Understand Your Options
Keeping your home or leaving your home is your biggest decision of all. Prior to making such a big decision you should fully understand all your options and you should also consult with a foreclosure prevention counselor for guidance. Get started now by clicking on the tabs below to learn more about the foreclosure avoidance options described below.
Keeping Your Home
A loan modification permanently changes the original terms of a mortgage. Most loan modifications reduce monthly payments, making the mortgage more affordable for the homeowner and enabling them to stay in the home. This option offers an immediate solution to delinquency status with the mortgage company, and is less damaging to your credit score than foreclosure.
Forbearance is when a lender is willing to work with you on payment plan because you are expecting funds from other sources in the near future (such as a settlement or tax refund). Forbearance is a way to get temporary relief until you are in a better financial situation, but you must be able to document the money you are expecting to receive.
Principal reduction is when a lender agrees to reduce the principal balance (the amount due) on a home loan to the current value of the property. Homeowners seek principal reductions when their property value has declined and they owe more on their mortgage than the total market value of the home. This is also known as an "upside-down" mortgage loan or being "underwater".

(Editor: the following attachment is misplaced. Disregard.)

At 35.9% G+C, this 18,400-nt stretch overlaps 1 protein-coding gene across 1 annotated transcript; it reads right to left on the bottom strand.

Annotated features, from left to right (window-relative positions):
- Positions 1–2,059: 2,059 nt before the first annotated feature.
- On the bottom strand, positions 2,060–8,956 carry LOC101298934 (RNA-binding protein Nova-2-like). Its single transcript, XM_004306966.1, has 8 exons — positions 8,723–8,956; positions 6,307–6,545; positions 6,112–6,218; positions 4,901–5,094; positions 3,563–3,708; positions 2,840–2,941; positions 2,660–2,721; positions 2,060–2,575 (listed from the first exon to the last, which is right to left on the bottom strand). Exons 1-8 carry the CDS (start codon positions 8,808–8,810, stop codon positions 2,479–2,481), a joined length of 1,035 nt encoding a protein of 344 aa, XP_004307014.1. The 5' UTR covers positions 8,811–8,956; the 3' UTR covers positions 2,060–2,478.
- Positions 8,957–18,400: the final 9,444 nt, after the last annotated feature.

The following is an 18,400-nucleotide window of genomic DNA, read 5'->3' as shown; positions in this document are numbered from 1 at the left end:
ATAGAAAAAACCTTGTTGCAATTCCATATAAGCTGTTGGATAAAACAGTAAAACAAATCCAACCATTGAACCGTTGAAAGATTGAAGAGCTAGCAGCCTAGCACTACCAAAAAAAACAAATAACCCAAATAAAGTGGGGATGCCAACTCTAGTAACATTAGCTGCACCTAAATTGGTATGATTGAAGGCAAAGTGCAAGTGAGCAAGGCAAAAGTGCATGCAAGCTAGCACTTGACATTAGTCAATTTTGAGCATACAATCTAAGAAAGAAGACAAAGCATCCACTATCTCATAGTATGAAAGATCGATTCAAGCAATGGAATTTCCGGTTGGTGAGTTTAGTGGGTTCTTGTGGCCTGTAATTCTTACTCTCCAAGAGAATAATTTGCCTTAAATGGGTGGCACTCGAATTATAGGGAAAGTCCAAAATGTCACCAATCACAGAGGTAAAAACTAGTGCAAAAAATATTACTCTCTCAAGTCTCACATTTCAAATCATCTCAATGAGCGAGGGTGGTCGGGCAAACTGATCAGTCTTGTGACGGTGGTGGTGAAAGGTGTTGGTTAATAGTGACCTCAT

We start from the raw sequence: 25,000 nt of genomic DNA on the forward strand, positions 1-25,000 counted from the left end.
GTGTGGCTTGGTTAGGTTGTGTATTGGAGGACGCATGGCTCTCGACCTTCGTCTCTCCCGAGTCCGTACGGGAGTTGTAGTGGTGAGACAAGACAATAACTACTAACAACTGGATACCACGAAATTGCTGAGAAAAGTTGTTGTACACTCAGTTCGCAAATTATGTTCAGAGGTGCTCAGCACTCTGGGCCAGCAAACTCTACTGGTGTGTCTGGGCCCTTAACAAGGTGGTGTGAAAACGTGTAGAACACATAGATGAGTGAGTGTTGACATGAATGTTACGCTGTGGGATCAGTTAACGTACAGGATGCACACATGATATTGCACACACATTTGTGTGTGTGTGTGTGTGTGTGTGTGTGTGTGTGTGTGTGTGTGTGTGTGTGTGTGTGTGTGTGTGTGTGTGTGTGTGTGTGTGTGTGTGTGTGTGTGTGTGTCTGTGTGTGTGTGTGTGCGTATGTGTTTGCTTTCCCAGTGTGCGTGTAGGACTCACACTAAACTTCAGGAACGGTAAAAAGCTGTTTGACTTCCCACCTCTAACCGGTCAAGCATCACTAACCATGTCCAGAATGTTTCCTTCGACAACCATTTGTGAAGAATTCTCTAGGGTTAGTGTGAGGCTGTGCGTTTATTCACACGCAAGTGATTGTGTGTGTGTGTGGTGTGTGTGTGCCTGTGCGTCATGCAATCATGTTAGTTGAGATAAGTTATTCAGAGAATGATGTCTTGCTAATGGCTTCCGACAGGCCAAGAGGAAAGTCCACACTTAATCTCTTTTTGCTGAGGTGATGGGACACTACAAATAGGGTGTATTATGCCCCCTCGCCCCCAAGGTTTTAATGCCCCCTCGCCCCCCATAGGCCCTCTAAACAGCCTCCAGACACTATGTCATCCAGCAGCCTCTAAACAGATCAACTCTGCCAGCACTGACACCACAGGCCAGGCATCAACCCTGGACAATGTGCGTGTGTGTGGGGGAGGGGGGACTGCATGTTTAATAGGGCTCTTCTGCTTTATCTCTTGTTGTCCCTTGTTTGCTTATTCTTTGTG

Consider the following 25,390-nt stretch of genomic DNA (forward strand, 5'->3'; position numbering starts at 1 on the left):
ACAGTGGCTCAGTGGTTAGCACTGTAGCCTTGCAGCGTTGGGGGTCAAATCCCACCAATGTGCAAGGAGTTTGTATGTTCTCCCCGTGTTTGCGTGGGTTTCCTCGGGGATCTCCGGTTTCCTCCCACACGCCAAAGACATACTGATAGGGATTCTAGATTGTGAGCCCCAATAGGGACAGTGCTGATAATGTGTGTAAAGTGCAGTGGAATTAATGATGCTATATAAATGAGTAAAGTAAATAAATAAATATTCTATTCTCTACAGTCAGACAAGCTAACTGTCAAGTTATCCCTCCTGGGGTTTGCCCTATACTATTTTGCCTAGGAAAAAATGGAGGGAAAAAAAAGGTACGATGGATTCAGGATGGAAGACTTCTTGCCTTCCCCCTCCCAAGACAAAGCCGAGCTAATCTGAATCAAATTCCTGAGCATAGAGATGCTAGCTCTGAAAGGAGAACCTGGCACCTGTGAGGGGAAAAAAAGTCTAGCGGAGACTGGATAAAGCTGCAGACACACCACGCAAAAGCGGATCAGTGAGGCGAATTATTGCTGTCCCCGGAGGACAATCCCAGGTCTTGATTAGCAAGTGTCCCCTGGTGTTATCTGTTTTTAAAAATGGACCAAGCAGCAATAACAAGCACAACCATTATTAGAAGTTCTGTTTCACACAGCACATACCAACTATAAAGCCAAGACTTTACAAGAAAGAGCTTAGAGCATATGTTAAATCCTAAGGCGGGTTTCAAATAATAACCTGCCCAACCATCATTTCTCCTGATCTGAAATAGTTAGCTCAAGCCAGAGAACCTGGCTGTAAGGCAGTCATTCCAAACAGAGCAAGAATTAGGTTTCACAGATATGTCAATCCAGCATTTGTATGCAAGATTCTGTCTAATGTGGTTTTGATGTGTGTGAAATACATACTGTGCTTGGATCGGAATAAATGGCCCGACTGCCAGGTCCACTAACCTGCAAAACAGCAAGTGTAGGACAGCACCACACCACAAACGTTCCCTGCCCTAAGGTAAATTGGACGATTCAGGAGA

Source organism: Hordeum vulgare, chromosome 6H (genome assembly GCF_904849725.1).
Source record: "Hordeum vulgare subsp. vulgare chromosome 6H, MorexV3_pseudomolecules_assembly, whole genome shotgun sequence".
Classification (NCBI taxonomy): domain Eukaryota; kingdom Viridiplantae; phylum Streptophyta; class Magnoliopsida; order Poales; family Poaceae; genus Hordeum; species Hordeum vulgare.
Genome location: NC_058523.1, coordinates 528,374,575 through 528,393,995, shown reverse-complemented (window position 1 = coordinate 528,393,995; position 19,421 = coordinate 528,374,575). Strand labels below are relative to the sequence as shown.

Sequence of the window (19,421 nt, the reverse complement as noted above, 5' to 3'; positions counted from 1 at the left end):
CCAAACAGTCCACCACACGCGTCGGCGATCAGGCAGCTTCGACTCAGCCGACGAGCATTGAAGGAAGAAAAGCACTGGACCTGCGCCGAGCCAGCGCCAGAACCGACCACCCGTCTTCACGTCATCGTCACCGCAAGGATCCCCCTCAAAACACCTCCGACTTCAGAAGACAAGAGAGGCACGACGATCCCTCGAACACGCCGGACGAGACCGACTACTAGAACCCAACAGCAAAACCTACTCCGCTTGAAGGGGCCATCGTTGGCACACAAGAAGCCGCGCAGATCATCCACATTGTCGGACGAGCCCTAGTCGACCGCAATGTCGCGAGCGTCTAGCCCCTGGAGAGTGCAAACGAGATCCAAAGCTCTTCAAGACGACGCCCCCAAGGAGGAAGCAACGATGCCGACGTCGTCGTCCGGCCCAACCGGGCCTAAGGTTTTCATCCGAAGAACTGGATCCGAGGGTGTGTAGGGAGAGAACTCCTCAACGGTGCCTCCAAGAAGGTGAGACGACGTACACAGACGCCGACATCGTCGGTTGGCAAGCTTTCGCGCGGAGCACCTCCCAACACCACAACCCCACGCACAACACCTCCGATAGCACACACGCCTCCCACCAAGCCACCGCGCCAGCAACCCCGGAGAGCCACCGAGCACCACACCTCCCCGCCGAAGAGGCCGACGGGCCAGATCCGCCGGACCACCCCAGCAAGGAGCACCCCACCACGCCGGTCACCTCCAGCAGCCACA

Leaving Your Home
Cash For Keys
If you must vacate your home due to foreclosure, but leave it in good condition, your lender may offer you a lump sum of money. Commonly called "Cash For Keys," the amount varies from lender to lender, but typically ranges from $1,000 to $1,500. You should only consider Cash For Keys if you have exhausted all other options and determined that you will not be able to keep your home.
Deed In Lieu
If you are not able to keep your home or make a short sale, you may be able to "give back" the deed on your property to avoid foreclosure. This pre-foreclosure process of signing over ownership to the holder of your mortgage is called a Deed In Lieu of Foreclosure (meaning "deed in place of foreclosure"). Choosing a Deed In Lieu can be more beneficial than a full foreclosure, as it may not impact as negatively on your credit history and score.
If you're behind on your payments, and your mortgage is substantially more than your house is worth, your lender may agree to let you to sell the house for less than what you owe. The typical requirements to qualify for a short sale are: owing substantially more than the house is worth and having inadequate income due to long-term issues that will make it unlikely you will be able to repay the loan.